When work gets stressful and you experience low moments (as we all do), what do you do to help keep your morale high?
There are a lot of things that can distract me when things get tough. If it’s football season, I can focus on the most important thing — the mighty Florida Gators. Otherwise, I can look back at all the jobs I had before this and remember why I chose this field. Every job has its ups and downs, but I feel very lucky to have found a place where I like the people and the work is something that I consider interesting and enjoy doing. Like the saying goes, “Do what you love and you will never work a day in your life.”
Are you involved with the SICP or any other cardiovascular societies?
In late August, I was awarded SICP fellowship. I am also on the Cardiovascular Credentialing International (CCI) item writing committee for the invasive registry exam. Being on the committee gives me the opportunity to work with some great people from all over the country. It’s also quite an honor to have been chosen as someone who will have input on an exam that sets the standard for technologists in our field. I am also the advisor for our college’s student government association, called CVTSA (Cardiovascular Technology Student Association). We are very active in the community, do volunteer work and participate in annual events like the March of Dimes, Heart Walk and support many other local charities. Last year, we received an award called “The Work of Heart” award. We were the one group recognized for outstanding community service from over 300 student organizations representing Santa Fe College and the University of Florida.
Are there websites or texts that you would recommend to other cardiovascular labs?
I am amazed at the amount of resources available on the internet today. I wish I had been able to access these sites when I was a student. Here are a few that I recommend to my students and visit regularly myself:
• urbanhealth.udmercy.edu/ ekg/learn.html
• med.yale.edu (do a search for cardiothoracic imaging)
Do you remember participating in your first invasive procedure?
I don’t remember the exact procedure, but I do remember my general state of fear and dread when starting my clinical rotations. I felt completely in the way and I was so nervous about messing up that I couldn’t focus. I finally learned to relax. It helped knowing that most of my preceptors were former graduates of our program, so they knew exactly what I was going through. I finally got it into my head that these people were not going to put me into a situation I wasn’t ready to handle or where I could hurt someone.
If you could send a message back to yourself at the beginning of your cardiovascular career, what advice would you give?
Buy some eBay, YouTube and Exxon stock. Other than that, I would tell myself to slow down a little and not try and do so much at once. People who know me would label me as someone rather laid back, but when it comes to my job, I’m focused and driven to a point that sometimes it’s hard to put things down. I would also like to tell myself that you can’t please everyone all the time — but, if nothing else, please don’t forget to buy some eBay and Exxon.
Where do you hope to be in your career when it is time to retire?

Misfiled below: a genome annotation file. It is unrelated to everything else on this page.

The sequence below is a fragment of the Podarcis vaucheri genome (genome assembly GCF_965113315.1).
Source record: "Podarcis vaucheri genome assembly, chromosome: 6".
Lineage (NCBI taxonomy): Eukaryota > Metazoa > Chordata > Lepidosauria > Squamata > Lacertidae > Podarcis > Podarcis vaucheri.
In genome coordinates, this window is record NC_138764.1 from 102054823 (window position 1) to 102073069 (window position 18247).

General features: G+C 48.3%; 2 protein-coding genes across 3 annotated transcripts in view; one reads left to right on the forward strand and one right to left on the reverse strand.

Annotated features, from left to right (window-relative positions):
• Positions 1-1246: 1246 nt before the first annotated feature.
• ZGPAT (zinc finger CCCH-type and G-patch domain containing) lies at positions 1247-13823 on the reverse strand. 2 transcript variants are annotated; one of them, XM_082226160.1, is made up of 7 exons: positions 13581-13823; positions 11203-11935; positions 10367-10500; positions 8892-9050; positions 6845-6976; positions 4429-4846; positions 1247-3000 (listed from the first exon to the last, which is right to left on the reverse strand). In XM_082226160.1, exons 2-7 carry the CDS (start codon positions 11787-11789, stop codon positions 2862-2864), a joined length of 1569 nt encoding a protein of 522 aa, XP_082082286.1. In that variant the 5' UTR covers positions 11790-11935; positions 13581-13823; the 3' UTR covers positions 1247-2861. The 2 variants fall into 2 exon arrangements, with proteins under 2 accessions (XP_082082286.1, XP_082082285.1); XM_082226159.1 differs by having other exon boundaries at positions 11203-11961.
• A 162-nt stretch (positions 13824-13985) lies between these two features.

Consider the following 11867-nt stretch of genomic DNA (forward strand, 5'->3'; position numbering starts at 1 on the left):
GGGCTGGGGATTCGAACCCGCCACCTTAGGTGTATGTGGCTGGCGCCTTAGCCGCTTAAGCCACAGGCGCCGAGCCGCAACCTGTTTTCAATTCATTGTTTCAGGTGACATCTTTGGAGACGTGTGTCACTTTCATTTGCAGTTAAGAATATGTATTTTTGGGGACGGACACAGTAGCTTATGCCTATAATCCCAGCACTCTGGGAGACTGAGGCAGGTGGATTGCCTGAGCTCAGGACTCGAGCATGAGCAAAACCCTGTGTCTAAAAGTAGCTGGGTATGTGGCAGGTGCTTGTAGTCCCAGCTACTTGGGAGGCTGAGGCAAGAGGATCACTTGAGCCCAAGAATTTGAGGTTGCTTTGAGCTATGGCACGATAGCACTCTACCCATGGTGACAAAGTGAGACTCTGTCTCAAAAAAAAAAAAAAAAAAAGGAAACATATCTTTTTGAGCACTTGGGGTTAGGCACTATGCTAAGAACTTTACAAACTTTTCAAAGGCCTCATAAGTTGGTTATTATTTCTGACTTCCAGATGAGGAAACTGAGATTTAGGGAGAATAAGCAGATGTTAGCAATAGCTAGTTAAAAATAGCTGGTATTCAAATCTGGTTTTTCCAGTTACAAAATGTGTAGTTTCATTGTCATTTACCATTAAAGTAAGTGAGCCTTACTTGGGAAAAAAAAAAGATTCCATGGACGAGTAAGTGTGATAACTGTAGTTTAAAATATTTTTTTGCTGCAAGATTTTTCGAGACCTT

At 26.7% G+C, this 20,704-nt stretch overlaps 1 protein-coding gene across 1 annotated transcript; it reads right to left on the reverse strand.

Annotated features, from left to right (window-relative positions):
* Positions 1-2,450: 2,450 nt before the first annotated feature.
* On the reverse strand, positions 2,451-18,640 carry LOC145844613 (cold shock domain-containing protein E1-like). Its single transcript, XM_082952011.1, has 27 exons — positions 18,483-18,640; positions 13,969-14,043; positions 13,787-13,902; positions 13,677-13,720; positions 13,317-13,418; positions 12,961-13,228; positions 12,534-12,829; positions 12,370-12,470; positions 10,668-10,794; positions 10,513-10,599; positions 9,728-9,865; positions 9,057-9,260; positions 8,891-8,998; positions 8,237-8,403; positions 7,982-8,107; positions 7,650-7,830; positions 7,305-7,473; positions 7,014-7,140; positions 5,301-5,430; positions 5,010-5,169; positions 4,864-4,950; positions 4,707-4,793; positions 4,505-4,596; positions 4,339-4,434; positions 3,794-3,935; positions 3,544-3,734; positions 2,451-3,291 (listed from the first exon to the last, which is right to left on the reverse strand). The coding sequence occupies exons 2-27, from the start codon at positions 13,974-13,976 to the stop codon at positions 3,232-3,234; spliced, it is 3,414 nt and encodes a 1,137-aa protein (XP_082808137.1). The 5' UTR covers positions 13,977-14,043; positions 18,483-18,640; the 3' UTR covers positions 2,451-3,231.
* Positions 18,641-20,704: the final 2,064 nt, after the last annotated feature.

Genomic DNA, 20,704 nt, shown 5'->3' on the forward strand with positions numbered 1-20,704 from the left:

I definitely see myself teaching for some time. It’s fun and I meet a lot of interesting people. To be honest, I have never learned as much as I have since I’ve been teaching. Beyond that, I can’t say I have thought about it much. My career has pretty much guided itself so far and I feel I’m on the right track, so I will just see where it takes me.
Has anyone in particular been helpful to you in your growth as a cardiovascular professional?
I would hate to leave anyone out because there have been so many people who have helped me. Obviously the support of my family was absolutely necessary, but as far as professionally, I would have to say everyone at Shands hospital, from the doctors, administration and everyone that worked in the trenches with me, has been helpful. Working at a teaching hospital gives you the rare opportunity to learn right along with the cardiology fellows, if you’re smart enough to pay attention.
Since I’ve been at Santa Fe, I would have to highlight my director, Rheeda Fullington. You could not ask to work for a better person. She creates an environment where we are free to develop our own curriculum and excel without being micromanaged. It’s extremely motivating to have someone confident enough in you to give you that amount of freedom. I find myself more motivated because I am completely responsible for my own successes and failures. I don’t think many people give their employees that type of independence. Sometimes it’s not what a person does for you, but their ability to give you the rare opportunity to show what you’re made of.
Where do you think the invasive cardiovascular field is headed in the future?
I know it wouldn’t be good for business, but I would like to see more of a focus on preventative medicine. Since that’s probably not going to happen, I see invasive cardiology continuing to expand as fast as they can build labs. There’s a lot of talk about computed tomography (CT) taking over, and I think it will play some role, but that there will always be a need for cath labs, especially for interventional work. All you really have to do is look at the data on the general health of people in this country. It points toward a serious heath care crisis and a bleak future which are not too far away, unless we start making drastic changes in our eating and exercise habits.
Erik Hushelpeck can be contacted at firstname.lastname@example.org